Since at least 2001, the U.S. Department of Education has been building a massive arsenal of guns purchased through steep discounts orchestrated by the Bureau of Alcohol, Tobacco and Firearms and the U.S. Capitol Police.
The Education Department's Office of the Inspector General somehow found it necessary to spend over $80,000 on Glock pistols and over $17,000 on Remington shotguns in the past seven years for investigations into "fraud, waste or abuse of Department of Education funds."
In July alone, the OIG purchased 30 Glock 27s for a total of $10,800, according to documents released by Muckrock.
Overall, the Dept. of Education is estimated to have over 200 handguns and at least 27 shotguns.
The shotguns even came with Wilson Combat Sights.
"I believe the requested firearms and parts are essential for the safe, effective and efficient operations of [OIG] Investigation Services," Mary Mitchelson, the former Dept. of Education Inspector General, wrote in a February 2010 memo.
Prior to receiving a firearm, Dept. of Education OIG special agents must complete a training course conducted by the Department of Homeland Security.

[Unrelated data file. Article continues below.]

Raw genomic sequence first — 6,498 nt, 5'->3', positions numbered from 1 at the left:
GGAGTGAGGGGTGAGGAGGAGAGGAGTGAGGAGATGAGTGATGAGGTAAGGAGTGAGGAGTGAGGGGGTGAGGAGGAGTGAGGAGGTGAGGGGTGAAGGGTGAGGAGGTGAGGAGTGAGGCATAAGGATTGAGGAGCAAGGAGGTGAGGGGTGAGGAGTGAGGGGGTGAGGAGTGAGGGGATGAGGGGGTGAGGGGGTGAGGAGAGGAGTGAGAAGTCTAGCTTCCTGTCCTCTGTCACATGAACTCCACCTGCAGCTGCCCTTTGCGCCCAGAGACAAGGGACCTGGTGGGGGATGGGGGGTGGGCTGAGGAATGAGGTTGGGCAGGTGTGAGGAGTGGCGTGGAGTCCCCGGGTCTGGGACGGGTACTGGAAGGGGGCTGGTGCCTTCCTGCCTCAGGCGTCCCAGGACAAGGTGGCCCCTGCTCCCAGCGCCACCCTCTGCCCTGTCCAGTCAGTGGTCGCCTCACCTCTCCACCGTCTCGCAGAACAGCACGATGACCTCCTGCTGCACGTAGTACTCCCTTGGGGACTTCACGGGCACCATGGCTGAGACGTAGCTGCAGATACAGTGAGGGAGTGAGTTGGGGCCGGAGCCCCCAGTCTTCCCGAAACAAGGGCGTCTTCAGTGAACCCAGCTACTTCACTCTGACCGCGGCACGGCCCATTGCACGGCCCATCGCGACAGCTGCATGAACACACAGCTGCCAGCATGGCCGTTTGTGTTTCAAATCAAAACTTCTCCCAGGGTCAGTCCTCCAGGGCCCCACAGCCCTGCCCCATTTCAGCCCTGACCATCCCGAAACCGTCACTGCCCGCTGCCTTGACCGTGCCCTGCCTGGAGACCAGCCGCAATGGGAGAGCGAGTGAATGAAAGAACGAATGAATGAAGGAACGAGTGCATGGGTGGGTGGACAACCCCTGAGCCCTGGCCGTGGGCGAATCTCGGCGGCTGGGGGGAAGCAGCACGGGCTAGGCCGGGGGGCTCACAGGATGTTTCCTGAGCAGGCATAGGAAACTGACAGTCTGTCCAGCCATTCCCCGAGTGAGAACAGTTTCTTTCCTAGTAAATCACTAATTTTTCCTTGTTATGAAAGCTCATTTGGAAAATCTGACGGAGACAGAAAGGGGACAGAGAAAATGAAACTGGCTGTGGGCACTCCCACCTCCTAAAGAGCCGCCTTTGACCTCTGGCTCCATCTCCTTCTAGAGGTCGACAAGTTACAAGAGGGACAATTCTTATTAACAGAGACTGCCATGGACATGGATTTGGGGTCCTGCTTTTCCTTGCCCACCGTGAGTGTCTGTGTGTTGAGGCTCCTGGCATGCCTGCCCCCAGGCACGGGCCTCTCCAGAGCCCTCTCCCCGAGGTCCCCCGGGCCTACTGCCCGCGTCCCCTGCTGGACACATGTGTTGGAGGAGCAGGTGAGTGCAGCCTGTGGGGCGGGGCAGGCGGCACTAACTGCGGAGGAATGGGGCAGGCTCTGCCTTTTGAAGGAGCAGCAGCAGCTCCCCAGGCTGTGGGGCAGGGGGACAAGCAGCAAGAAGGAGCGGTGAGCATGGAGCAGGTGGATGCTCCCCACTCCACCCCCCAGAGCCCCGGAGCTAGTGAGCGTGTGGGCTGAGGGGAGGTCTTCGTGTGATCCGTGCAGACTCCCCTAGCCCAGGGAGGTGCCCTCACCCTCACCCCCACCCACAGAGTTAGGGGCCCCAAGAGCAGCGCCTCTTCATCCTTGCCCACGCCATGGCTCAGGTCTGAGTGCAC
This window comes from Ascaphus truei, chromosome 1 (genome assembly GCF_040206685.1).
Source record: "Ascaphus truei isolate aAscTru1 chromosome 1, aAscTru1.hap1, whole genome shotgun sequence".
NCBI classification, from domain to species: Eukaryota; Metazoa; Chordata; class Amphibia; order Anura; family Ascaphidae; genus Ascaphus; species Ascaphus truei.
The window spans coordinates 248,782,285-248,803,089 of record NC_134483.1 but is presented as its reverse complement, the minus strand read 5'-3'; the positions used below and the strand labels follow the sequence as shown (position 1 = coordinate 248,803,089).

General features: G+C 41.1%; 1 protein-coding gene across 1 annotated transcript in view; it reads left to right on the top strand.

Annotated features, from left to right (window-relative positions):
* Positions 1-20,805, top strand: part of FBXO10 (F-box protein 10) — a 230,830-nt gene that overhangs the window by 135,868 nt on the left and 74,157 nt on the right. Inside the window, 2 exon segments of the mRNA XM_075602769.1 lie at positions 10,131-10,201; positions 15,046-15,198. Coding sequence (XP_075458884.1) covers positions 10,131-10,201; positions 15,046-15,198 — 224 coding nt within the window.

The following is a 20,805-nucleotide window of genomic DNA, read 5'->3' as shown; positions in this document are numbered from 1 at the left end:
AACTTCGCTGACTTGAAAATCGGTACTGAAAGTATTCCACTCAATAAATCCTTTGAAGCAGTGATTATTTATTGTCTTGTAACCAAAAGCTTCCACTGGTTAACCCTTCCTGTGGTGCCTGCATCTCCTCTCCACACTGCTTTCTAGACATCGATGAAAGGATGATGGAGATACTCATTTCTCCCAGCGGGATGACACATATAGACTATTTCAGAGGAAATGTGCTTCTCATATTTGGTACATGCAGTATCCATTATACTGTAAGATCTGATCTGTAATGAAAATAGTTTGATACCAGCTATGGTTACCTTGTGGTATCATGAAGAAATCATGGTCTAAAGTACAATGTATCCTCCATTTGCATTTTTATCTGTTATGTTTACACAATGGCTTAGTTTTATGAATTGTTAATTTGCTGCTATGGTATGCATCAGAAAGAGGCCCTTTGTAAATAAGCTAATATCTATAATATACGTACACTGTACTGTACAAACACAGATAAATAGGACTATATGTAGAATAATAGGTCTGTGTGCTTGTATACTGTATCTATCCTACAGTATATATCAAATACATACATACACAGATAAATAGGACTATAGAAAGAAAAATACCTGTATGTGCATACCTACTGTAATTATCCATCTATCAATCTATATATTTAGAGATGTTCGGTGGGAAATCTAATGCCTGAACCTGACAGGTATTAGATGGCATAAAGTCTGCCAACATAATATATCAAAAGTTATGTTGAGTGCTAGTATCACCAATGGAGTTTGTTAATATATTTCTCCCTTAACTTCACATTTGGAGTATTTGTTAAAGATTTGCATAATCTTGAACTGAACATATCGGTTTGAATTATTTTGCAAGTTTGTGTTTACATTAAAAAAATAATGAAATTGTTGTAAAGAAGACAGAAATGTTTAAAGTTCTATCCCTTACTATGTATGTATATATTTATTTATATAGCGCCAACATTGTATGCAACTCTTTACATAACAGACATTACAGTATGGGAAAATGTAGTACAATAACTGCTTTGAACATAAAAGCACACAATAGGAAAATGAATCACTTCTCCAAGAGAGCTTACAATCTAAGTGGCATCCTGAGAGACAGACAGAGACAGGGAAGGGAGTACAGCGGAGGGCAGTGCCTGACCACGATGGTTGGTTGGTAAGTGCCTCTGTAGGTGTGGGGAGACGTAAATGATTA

In one memo in particular, the OIG requested "10 additional Glock 27 pistols" due to an "increase in hiring."
Ironically, the Education Dept. is not the only federal agency expanding its firepower outside of the Dept. of Justice.
Back in July, the National Oceanic and Atmospheric Administration bought 72,000 rounds of .40 Smith & Wesson.
The year before, the National Weather Service made a solicitation for 46,000 rounds of .40 caliber jacketed hollow point ammunition.
Also in 2012, the Social Security Administration purchased 174,000 rounds of 125 grain .357 SIG hollow point ammunition to be delivered to 41 locations across America.
SIG Sauer developed the .357 SIG to be the equivalent of the powerful 125 grain .357 Magnum load in common use by lawmen throughout most of the Cold War.
The Department of Homeland Security bought so much ammo last year that it even began censoring the quantity of rounds the agency sought in its solicitations posted on the FedBizOpps web site.
It has been estimated that DHS stockpiled at least two billion rounds of ammunition, enough to sustain the war in Iraq for 24 years.
While the Dept. of Education continues to purchase guns at ease with a steep discount, law-abiding Americans on the other hand are struggling to even find firearms at retail prices in gun stores across America.
It is getting to the point that every bureaucrat in DC will be armed at our expense. Why should we trust these people? They do not trust us.